Figure 7

A combination of subthreshold synaptic stimulation and Best1-mediated astrocytic glutamate produces NMDAR-dependent LTP at SC-CA1 synapses. A, Summary of LTP recordings in hippocampal slices when subthreshold stimulation (40 Hz) with TFLLR (40 Hz + TFLLR; black circles), 40 Hz alone (40 Hz; white circles), TFLLR alone (TFLLR; gray circles), 40 Hz with TFLLR in the presence of APV (40 Hz + TFLLR + APV; green circles) or niflumic acid (40 Hz + TFLLR + NFA; red circles), and 40 Hz with endothelin (Endothelin; blue circles) was applied. B, Bar graph representing the averaged % baseline of fEPSPs (mean ± s.e.m.) over the time period indicated by the gray bar in A. *, p < 0.05, one-way ANOVA with post-hoc test. Same colors as A. Numbers of tested slices from at least three mice are indicated within each bar. C, Summary of LTP recording from loxP-floxed scrambled-shRNA expressing hippocampal slices (Sc-shRNA, black circles), loxP-floxed Best1-shRNA expressing slices from hGFAP-CreERT2 mice without [Best1-shRNA (−Tam), white circles] or with tamoxifen pretreatment [Best1-shRNA (+Tam), gray circles]. D, Bar graph representing the averaged % baseline of fEPSPs (mean ± s.e.m.) over the time period indicated by the gray bar in C. *, p < 0.05, one-way ANOVA with post-hoc test. Same colors as C. Numbers of tested slices from at least three mice are indicated within each bar. E, Summary of LTP recording from Sc-shRNA expressing hippocampal slices (black circles) or Best1-shRNA expressing slices from CaMKIIα-Cre mice (white circles). F, Bar graph representing the averaged % baseline of fEPSPs (mean ± s.e.m.) over the time period indicated by the gray bar in E. *, p < 0.05, unpaired t-test. Same colors as E. Numbers of tested slices from at least independent mice are indicated within each bar.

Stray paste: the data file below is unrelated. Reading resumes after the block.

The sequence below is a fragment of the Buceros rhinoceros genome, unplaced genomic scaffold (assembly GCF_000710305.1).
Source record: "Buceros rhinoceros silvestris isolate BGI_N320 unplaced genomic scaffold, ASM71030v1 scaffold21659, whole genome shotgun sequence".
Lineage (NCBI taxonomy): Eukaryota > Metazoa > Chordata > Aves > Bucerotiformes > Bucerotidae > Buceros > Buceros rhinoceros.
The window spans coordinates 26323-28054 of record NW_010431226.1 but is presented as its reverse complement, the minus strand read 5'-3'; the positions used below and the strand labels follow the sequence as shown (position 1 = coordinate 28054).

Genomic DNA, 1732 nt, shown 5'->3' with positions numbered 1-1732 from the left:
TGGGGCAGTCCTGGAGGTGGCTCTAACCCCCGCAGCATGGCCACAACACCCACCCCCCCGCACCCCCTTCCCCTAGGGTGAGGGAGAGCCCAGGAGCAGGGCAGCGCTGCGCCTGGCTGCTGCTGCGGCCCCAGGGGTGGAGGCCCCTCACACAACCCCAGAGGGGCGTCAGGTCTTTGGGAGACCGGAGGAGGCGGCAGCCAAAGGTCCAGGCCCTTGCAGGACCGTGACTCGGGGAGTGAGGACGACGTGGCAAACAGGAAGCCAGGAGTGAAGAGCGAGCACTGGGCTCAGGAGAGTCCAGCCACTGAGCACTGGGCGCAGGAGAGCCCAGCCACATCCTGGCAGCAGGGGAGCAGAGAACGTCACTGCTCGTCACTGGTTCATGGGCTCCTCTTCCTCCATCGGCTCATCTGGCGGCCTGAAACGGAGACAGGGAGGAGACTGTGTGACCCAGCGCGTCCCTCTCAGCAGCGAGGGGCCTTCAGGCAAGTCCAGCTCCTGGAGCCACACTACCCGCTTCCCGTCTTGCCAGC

Our study reveals the physiological potential for receptor-mediated and channel-dependent astrocytic glutamate release in synaptic function. This action is mediated by the mechanism initiated by astrocytic GPCR activation that can lead to glutamate secretion via the Ca2+-activated anion channel (Best1) in astrocytes (Figure 8). We provide direct evidence that GluN2A-containing postsynaptic NMDAR is the main glutamate receptor sensing astrocytic glutamates or elevated synaptic glutamate levels (Figure 5A,B). Because activation of GluN2-containing NMDARs is dependent on the depolarization-induced removal of Mg2+ block [37], binding of astrocytic glutamate to synaptic NMDARs may permit increased NMDAR opening when coincident postsynaptic depolarization is accompanied during spontaneous or evoked synaptic transmission (Figure 8). Increased NMDAR activation from the participation of astrocytic glutamate would lead to elevated Ca2+ influx into postsynaptic sites and in turn trigger diverse signaling pathways responsible for synaptic strengthening (Figure 8).
Figure 8

Schematic diagram of proposed physiological roles for Ca 2+ -dependent astrocytic glutamate release via Best1 channel in synaptic plasticity. We propose a model for the modulation of synaptic function via the action of astrocytic Best1-mediated glutamate on postsynaptic NMDARs. A, Astrocytic GPCR is activated by neurotransmitter or neuronal factors. B, Downstream signaling pathways induce release of Ca2+ from internal stores, resulting in an increase in intracellular Ca2+ concentration ([Ca2+]i) at microdomains that wrap around synaptic terminals. C, Increased microdomain Ca2+ activates the Ca2+-dependent glutamate-permeable anion channel (Best1), leading to glutamate efflux from astrocytes. D, Best1-mediated glutamate binds to synaptically localized NMDAR (GluN2A). E, Glutamate released from presynaptic neuron activates AMPAR, which causes postsynaptic depolarization. F, When postsynaptic depolarization resulting from synaptic activity is accompanied by the binding of astrocytic glutamate to synaptic NMDARs, Ca2+ influx to postsynaptic sites is increased, resulting in the enhanced Ca2+-dependent signaling required for increasing synaptic strength.